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ND secretary of state candidate drops out, raising questions about GOP's next steps

Viewpoint: Rural America deserves stronger farm bill

By Gary Wertish

It is interesting what can happen in four years.

At the time of the last farm bill's writing in 2014, agriculture in the United States was, on the whole, doing fairly well. When commodity prices began taking a downturn in 2016, it became clear that the farm safety net wasn't enough to help farmers make ends meet, or help new ones get started. Farm income is now less than half of its total in 2014, and it's projected to reach $-1,316 on average for 2018.

Many family farmers are at risk of going out of business. They face uncertainty of what's going to become of the Renewable Fuels Standard, as well our trade agreements and possible trade wars. Agriculture is a strong part of our nation's economy and deserves an investment that helps family farmers.

Despite this, the partisan first draft of the farm bill published by the House Agriculture Committee, HR 2, lacked any significant changes to the farm safety net portion of the bill from the previous one. Farmers Union supports increasing reference prices for the Price Loss Coverage (PLC) program, as well as stronger price supports for dairy and a mechanism that manages our country's oversupply of milk. The programs should be implemented responsibly with payments directed solely to family farmers.

We also must ensure crop insurance remains part of the farm bill. Various organizations have spoken out against crop insurance in H.R. 2, but it's critical in an industry that relies on good weather for success. Crop insurance helps ensure family farmers will be able to remain in business, even if they have a weather-related crop failure.

Another part of the farm bill safety net is access to credit. Beginning farmers can access loans through the Farm Service Agency (FSA) to help them get started, and so can farmers who have fallen on difficult times. Unfortunately, HR 2 does not increase loan authority for FSA's overall loan portfolio or increase the direct loan program, the second of which often provides necessary credit to beginning farmers. As access to credit is one of the most frequently cited difficulties for beginning farmers, behind access to land and health insurance, it makes sense to improve that in the farm bill, if we want to keep farmers on the land.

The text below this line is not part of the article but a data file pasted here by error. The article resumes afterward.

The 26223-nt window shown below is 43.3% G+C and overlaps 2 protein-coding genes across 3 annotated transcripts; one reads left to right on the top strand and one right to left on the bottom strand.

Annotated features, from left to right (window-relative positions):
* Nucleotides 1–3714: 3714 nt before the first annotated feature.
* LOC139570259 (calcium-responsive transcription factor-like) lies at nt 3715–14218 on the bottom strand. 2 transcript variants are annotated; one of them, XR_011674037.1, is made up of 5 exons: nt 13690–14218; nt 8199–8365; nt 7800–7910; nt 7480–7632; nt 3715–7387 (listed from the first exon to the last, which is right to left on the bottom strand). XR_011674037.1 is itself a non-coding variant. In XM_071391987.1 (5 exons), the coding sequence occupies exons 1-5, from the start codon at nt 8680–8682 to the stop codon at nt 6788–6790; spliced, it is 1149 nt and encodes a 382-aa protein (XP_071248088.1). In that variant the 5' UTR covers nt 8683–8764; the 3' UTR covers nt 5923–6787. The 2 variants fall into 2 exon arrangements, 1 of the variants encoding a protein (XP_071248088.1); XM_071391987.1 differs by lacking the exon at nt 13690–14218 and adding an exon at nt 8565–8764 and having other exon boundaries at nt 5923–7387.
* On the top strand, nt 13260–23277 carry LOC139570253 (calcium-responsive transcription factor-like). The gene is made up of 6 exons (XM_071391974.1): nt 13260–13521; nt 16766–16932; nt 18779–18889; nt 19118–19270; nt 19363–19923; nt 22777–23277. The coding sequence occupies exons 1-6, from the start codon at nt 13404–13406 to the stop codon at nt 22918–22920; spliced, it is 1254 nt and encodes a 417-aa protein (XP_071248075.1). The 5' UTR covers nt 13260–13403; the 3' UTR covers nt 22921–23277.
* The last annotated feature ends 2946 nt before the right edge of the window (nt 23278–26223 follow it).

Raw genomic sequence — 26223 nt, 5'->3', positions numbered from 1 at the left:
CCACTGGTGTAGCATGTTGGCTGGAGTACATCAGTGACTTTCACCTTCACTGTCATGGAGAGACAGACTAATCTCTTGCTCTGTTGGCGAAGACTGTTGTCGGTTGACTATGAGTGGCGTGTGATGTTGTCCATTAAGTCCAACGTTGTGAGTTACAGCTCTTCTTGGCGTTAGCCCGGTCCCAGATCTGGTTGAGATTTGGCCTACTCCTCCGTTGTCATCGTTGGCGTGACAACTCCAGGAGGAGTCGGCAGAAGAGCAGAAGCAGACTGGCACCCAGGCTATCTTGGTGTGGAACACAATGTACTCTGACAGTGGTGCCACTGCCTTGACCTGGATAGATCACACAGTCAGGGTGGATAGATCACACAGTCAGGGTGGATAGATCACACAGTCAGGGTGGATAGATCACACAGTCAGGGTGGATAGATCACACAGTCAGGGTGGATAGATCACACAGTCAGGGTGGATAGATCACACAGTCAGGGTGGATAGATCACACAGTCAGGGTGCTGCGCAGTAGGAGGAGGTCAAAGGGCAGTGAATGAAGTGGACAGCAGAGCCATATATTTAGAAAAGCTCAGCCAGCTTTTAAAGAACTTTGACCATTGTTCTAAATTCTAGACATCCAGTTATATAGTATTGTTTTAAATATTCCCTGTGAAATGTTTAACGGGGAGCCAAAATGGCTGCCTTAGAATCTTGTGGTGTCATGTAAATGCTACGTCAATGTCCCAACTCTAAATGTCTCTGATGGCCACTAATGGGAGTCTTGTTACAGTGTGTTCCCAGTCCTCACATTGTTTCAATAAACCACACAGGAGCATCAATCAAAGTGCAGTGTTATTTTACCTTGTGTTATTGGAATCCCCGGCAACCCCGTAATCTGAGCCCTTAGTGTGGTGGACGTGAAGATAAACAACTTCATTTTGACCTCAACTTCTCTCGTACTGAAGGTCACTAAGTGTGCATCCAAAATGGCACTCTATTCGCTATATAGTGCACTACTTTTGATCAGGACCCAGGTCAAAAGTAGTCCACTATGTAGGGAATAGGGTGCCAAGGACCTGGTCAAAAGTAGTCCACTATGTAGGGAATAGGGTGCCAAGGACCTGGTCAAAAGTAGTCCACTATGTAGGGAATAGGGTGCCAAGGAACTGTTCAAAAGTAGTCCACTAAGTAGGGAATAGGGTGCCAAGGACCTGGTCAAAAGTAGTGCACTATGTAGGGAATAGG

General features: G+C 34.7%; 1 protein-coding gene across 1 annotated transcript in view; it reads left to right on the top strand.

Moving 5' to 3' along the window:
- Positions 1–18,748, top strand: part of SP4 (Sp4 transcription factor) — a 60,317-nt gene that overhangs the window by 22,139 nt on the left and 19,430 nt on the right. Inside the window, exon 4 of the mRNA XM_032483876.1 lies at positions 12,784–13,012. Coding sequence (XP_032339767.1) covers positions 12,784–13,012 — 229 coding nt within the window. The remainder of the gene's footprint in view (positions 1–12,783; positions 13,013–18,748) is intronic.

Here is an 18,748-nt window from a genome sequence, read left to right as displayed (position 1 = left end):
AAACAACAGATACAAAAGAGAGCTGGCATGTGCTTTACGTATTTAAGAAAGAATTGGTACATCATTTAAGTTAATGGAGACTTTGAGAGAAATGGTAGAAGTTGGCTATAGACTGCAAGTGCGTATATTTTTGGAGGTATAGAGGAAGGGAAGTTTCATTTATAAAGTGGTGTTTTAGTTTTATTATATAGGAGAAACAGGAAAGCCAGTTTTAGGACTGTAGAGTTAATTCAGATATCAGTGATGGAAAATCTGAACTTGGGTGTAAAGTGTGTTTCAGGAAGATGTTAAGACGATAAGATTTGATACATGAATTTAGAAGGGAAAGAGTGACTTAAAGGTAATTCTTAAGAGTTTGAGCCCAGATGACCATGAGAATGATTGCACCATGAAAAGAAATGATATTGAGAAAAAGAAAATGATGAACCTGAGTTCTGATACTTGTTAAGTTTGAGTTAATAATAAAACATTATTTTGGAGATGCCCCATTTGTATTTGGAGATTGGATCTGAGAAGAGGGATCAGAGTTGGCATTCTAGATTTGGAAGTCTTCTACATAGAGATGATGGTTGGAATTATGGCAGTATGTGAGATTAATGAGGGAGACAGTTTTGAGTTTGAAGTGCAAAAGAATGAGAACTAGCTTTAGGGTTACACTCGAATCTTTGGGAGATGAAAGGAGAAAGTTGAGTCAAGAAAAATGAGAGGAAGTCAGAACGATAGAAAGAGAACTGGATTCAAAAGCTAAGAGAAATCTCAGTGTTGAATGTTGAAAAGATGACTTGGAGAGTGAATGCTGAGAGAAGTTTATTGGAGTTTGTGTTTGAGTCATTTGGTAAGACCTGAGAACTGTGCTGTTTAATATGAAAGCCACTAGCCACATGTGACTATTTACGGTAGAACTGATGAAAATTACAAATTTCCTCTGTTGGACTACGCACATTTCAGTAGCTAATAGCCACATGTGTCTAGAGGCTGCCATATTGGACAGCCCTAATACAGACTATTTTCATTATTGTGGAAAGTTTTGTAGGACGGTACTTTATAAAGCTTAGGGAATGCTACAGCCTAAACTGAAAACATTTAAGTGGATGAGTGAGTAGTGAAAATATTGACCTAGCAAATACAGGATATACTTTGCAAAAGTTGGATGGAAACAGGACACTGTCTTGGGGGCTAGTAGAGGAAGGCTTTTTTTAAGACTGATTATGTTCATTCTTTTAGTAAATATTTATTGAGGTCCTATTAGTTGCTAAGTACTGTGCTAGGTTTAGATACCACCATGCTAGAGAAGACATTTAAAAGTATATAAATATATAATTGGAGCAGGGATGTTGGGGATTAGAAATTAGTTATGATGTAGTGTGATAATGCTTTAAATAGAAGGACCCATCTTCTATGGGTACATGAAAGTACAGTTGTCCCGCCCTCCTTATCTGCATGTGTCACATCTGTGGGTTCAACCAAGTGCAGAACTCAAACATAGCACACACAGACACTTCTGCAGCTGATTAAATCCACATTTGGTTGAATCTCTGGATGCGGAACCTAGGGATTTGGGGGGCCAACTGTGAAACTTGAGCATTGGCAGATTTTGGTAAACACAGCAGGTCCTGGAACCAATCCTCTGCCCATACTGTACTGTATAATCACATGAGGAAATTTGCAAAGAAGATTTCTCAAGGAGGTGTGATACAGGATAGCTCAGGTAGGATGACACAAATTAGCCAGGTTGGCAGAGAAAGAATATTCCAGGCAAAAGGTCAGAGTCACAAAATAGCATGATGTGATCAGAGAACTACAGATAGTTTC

Conservation programs are the farm bill's environmental safety net. Farmers turn to the Conservation Stewardship Program (CSP) and Environmental Quality Incentives Program (EQIP) for assistance in developing conservation plans and implementing practices on their land. However, HR 2 eliminates CSP completely, making it part of EQIP. This is a mistake.

Farmers should have more options for the environmental safety net, not fewer. The bill also removes mandatory funding for the Rural Energy for America Program (REAP), which incentivizes farmers and rural businesses to improve energy efficiency and install clean energy on their operations. This part of the environmental safety net must remain funded as well.

The last safety net is the biggest part of the farm bill's funding and has had the most partisan debate — the Supplemental Nutrition Access Program (SNAP). It's a safety net not just for farmers, but for consumers, too. Those who fall on hard times can turn to SNAP to ensure they can get enough to eat while they get back on their feet. Most who use it are working already. Yet HR 2 makes these work requirements even stricter, which has cost bipartisan support of the bill.

The farm bill is the most important piece of legislation for rural America. It affects not just farmers, but consumers and rural communities, and is best when constructed in a bipartisan fashion. Our elected officials must work together to construct a safety net that can help farmers get through this time of low prices. Rep. Collin Peterson, D-Minn. and Ranking Member of the House Agriculture Committee, has opposed the bill because it doesn't do enough for agriculture. Farmers Union agrees. We thank Rep. Peterson for his leadership in calling for a stronger farm bill.

We also thank Sens. Amy Klobuchar and Tina Smith, Minnesota Democrats on the Senate Agriculture Committee, for their time listening to rural Minnesotans over the past couple months.

With so much else to worry about, family farmers need a farm bill they know will support them.

Congress must do better than the present HR 2.

Gary Wertish is president of the Minnesota Farmers Union.

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